Protective levels of antibodies induced by the MMR vaccine have been shown to decline over time, but actually there is not a formal recommendation about the opportunity of testing immunized HCWs to investigate the persistence of anti-Mumps IgG. This study aims to evaluate the long-time immunogenicity of MMR vaccination in a sample of medical students and residents of the University of Bari who attended the Hygiene Department for the biological risk assessment (April 2014-June 2018). A strategy for the management of non-responder subjects has been experimented and described. Two thousand students and residents, with documented immunization status (two doses of MMR vaccine), have been tested. 120/2,000 (6%; 95%CI = 5.0–7.1%) subjects did not show anti-Mumps IgG. This percentage was similar among males and females. After a third MMR dose, we noted a seroconversion of 90% of seronegative participants. No serious adverse events were recorded. An important proportion of subjects immunized for MMR do not show an antibodies protective titer. The immunogenicity and the safety of the third dose seem confirmed by our data. Including the screening model described in the routine assessment of the biological risk of medical students and HCWs may be a winning strategy in preventing Mumps nosocomial infection.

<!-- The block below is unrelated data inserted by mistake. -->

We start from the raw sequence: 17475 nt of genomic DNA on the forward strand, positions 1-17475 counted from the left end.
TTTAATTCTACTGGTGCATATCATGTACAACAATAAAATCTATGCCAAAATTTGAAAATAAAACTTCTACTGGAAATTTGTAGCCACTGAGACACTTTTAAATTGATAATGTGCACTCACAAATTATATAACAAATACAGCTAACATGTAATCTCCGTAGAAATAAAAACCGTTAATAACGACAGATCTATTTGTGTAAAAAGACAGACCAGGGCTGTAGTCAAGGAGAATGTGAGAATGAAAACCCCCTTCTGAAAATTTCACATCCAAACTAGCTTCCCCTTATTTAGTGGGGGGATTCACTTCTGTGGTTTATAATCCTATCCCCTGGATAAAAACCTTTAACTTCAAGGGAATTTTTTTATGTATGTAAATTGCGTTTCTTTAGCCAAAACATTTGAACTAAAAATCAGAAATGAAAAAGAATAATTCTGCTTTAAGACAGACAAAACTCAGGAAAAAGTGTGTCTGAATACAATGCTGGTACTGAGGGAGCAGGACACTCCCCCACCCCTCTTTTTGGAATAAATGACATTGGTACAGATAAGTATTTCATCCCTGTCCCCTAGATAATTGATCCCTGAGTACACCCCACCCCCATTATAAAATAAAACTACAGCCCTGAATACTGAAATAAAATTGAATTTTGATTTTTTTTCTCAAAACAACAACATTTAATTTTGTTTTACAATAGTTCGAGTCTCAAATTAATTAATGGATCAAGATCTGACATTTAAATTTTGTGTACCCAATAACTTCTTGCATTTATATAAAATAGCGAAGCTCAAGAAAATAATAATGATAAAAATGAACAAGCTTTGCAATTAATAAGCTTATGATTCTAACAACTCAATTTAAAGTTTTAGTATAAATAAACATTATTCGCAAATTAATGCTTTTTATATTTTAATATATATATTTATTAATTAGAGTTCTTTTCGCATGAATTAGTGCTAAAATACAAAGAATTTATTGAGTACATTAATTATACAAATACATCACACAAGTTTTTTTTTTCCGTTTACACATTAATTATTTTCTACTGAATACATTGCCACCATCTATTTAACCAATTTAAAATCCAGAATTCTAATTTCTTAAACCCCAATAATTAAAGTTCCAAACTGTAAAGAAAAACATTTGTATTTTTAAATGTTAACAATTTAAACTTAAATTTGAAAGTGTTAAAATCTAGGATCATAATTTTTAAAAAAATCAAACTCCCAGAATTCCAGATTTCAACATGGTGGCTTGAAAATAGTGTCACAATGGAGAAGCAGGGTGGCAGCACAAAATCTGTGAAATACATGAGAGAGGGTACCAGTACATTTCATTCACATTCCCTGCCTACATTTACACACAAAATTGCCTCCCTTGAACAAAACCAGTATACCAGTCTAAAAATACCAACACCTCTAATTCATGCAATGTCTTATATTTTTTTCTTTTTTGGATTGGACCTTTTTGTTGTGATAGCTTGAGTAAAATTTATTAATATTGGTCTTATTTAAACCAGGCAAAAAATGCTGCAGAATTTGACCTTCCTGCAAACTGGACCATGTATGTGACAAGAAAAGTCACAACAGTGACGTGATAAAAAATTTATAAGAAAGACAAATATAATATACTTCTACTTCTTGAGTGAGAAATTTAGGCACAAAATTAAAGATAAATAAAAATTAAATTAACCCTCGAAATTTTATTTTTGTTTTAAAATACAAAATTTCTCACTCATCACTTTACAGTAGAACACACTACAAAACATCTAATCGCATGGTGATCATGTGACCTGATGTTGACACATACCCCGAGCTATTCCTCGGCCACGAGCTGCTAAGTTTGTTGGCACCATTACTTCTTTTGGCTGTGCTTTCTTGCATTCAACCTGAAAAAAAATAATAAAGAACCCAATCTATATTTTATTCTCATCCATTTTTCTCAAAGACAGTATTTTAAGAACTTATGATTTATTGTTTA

Long time persistence of antibodies against Mumps in fully MMR immunized young adults: an Italian retrospective cohort study

Bianchi F. P.;De Nitto S.;Stefanizzi P.;Germinario C. A.;Tafuri S.
2020

Abstract

Protective levels of antibodies induced by the MMR vaccine have been shown to decline over time, but actually there is not a formal recommendation about the opportunity of testing immunized HCWs to investigate the persistence of anti-Mumps IgG. This study aims to evaluate the long-time immunogenicity of MMR vaccination in a sample of medical students and residents of the University of Bari who attended the Hygiene Department for the biological risk assessment (April 2014-June 2018). A strategy for the management of non-responder subjects has been experimented and described. Two thousand students and residents, with documented immunization status (two doses of MMR vaccine), have been tested. 120/2,000 (6%; 95%CI = 5.0–7.1%) subjects did not show anti-Mumps IgG. This percentage was similar among males and females. After a third MMR dose, we noted a seroconversion of 90% of seronegative participants. No serious adverse events were recorded. An important proportion of subjects immunized for MMR do not show an antibodies protective titer. The immunogenicity and the safety of the third dose seem confirmed by our data. Including the screening model described in the routine assessment of the biological risk of medical students and HCWs may be a winning strategy in preventing Mumps nosocomial infection.
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Utilizza questo identificativo per citare o creare un link a questo documento: http://hdl.handle.net/11586/264895
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